At 182,769 head, May slaughter was running 6-percent below a year ago and production was 5-percent below last year. Lamb and mutton production held steady between April and May at 13.7 million lbs., lower than the 14.4 million lbs. produced last May. However, live weights climbed to 146 lbs. in May, compared to 144.8 lbs. a year ago. Dressed weights were 73 lbs., compared to 72.4 lbs. a year earlier.
Third quarter total supplies were thought to be higher than a year ago. Production is likely to be down, but higher levels of imports could compensate for the drop. In early June, LMIC estimated that third-quarter slaughter could be 1.5-percent lower than a year ago and production would be nearly 4-percent lower (6/5/07). In early June, LMIC forecasted that commercial production in the third quarter would drop 1.6 million lbs. year-on-year to 40.5 million lbs. Dressed weights were estimated at 63.4 lbs., 2.3-percent lower than a year ago (6/5/07).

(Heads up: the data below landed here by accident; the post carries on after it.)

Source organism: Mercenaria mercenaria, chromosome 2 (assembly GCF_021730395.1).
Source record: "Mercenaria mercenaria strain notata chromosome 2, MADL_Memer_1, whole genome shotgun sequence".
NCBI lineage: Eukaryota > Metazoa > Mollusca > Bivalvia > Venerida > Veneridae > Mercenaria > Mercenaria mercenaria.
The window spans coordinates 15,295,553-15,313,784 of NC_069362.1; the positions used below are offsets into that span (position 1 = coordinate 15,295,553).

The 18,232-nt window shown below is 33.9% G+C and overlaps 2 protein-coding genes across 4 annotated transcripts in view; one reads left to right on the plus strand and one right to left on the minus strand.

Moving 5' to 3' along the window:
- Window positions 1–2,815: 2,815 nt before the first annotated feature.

LMIC forecasted that third-quarter lamb imports would total 45 million lbs., up 9 percent from 41.2 million lbs. a year ago. Thus, total supply in the third quarter was estimated to reach 2.3-percent higher than a year earlier (LMIC, 6/4/07).
If total supply does increase annually in the third quarter, cold storage levels will likely remain high and slaughter and meat prices might remain steady. As it becomes apparent that pastures have improved over the last few years in certain areas of the country and supplies are down, the price of ewe lambs, as well as feeders, may be bid up.
Imports May Slow